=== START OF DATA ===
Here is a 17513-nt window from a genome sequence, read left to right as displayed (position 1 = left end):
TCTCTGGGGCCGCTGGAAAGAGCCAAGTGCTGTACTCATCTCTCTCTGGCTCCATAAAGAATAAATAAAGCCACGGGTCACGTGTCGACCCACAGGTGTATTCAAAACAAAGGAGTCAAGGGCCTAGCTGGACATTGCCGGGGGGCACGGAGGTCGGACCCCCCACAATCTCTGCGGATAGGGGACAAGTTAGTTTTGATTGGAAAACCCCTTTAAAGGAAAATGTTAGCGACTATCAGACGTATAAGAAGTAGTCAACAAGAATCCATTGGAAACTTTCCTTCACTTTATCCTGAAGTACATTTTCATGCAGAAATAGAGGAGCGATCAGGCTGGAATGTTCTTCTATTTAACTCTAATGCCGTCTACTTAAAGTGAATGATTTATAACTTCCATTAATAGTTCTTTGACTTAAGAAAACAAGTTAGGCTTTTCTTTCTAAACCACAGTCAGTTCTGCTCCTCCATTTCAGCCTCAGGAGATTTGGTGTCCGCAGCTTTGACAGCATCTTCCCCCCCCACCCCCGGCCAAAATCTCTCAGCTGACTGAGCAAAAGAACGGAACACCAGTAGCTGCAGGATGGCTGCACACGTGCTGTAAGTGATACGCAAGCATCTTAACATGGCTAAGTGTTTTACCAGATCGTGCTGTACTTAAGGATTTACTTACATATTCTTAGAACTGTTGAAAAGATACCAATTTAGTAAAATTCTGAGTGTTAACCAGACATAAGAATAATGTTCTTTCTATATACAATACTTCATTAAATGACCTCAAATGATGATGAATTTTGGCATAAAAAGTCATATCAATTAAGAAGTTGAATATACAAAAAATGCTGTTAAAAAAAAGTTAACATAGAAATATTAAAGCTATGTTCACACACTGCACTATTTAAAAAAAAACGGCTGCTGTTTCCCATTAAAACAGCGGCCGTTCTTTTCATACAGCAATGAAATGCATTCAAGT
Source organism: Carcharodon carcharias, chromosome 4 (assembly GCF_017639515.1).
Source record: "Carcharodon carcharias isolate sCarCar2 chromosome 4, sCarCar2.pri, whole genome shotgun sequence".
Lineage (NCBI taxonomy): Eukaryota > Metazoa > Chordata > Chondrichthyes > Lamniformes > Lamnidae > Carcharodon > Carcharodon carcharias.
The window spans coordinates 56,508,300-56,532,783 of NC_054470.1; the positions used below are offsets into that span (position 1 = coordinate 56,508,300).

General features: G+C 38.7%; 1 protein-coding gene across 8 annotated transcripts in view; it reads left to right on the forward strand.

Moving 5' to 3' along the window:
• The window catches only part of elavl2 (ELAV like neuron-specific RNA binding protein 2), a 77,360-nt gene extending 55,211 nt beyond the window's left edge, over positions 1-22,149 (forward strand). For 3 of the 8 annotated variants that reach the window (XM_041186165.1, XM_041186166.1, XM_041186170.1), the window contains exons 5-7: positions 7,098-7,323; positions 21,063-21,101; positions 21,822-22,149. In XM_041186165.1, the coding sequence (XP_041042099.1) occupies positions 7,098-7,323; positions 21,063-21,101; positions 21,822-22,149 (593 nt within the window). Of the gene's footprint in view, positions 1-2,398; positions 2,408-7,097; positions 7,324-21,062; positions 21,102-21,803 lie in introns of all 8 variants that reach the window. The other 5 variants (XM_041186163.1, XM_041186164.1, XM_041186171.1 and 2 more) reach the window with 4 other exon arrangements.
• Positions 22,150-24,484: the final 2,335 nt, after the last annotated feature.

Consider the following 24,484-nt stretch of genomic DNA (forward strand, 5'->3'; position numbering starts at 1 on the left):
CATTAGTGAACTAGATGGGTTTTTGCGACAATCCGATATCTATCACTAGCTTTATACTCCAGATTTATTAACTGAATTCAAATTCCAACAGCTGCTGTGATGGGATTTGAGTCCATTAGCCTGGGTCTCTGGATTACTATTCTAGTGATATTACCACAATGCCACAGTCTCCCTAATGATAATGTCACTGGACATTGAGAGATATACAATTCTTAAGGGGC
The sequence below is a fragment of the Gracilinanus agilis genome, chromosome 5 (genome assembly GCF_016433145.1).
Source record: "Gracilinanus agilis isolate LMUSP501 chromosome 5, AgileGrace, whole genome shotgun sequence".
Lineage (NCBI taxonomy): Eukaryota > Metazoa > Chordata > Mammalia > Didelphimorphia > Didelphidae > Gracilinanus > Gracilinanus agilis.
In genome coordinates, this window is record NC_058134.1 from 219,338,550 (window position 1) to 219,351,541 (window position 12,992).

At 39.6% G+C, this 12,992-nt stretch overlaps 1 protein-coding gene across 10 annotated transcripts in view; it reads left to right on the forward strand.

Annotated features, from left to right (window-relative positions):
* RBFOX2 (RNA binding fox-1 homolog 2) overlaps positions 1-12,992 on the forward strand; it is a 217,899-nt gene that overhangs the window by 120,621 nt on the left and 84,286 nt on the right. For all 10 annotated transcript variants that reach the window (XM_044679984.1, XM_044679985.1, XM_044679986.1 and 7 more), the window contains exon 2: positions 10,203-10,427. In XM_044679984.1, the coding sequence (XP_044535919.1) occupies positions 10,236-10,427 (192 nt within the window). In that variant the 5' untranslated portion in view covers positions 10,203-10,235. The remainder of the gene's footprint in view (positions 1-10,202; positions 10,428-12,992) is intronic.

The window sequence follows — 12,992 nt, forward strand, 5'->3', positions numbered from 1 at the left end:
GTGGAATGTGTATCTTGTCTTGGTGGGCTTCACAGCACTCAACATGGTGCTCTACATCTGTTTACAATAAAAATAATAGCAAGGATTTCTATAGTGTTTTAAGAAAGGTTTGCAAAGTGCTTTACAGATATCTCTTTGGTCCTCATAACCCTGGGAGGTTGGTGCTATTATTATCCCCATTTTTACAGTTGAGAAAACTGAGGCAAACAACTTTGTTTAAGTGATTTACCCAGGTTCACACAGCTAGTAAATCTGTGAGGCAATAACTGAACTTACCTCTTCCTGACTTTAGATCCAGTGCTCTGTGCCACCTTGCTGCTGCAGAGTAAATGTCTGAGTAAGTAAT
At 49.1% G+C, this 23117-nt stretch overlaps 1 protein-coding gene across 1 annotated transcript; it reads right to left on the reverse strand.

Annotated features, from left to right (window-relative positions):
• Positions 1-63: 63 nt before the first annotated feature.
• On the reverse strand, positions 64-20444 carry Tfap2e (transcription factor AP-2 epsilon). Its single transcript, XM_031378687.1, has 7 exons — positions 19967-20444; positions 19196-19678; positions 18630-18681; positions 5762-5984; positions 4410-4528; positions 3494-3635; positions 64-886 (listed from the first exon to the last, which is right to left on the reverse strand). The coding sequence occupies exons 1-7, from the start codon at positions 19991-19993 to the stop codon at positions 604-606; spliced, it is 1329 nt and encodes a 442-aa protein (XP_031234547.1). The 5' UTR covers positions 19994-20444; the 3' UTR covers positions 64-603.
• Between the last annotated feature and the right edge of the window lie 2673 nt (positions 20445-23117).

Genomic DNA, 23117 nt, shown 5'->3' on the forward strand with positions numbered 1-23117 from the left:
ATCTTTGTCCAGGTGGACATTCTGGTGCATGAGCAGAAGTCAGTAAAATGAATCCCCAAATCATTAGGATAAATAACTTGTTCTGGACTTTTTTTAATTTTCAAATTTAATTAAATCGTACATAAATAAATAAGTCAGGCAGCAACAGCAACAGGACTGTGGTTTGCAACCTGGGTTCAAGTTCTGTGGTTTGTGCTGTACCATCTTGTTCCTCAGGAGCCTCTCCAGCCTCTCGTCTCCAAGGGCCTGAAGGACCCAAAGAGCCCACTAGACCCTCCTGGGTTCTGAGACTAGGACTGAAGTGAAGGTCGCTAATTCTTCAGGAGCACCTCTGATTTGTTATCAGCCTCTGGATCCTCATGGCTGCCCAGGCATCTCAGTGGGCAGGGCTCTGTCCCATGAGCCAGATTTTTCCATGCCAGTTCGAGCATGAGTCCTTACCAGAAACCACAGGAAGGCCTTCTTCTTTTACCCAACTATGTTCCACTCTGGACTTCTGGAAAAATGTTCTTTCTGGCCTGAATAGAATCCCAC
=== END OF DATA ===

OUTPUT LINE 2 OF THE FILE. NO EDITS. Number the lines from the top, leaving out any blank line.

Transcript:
TCTCTGGGGCCGCTGGAAAGAGCCAAGTGCTGTACTCATCTCTCTCTGGCTCCATAAAGAATAAATAAAGCCACGGGTCACGTGTCGACCCACAGGTGTATTCAAAACAAAGGAGTCAAGGGCCTAGCTGGACATTGCCGGGGGGCACGGAGGTCGGACCCCCCACAATCTCTGCGGATAGGGGACAAGTTAGTTTTGATTGGAAAACCCCTTTAAAGGAAAATGTTAGCGACTATCAGACGTATAAGAAGTAGTCAACAAGAATCCATTGGAAACTTTCCTTCACTTTATCCTGAAGTACATTTTCATGCAGAAATAGAGGAGCGATCAGGCTGGAATGTTCTTCTATTTAACTCTAATGCCGTCTACTTAAAGTGAATGATTTATAACTTCCATTAATAGTTCTTTGACTTAAGAAAACAAGTTAGGCTTTTCTTTCTAAACCACAGTCAGTTCTGCTCCTCCATTTCAGCCTCAGGAGATTTGGTGTCCGCAGCTTTGACAGCATCTTCCCCCCCCACCCCCGGCCAAAATCTCTCAGCTGACTGAGCAAAAGAACGGAACACCAGTAGCTGCAGGATGGCTGCACACGTGCTGTAAGTGATACGCAAGCATCTTAACATGGCTAAGTGTTTTACCAGATCGTGCTGTACTTAAGGATTTACTTACATATTCTTAGAACTGTTGAAAAGATACCAATTTAGTAAAATTCTGAGTGTTAACCAGACATAAGAATAATGTTCTTTCTATATACAATACTTCATTAAATGACCTCAAATGATGATGAATTTTGGCATAAAAAGTCATATCAATTAAGAAGTTGAATATACAAAAAATGCTGTTAAAAAAAAGTTAACATAGAAATATTAAAGCTATGTTCACACACTGCACTATTTAAAAAAAAACGGCTGCTGTTTCCCATTAAAACAGCGGCCGTTCTTTTCATACAGCAATGAAATGCATTCAAGT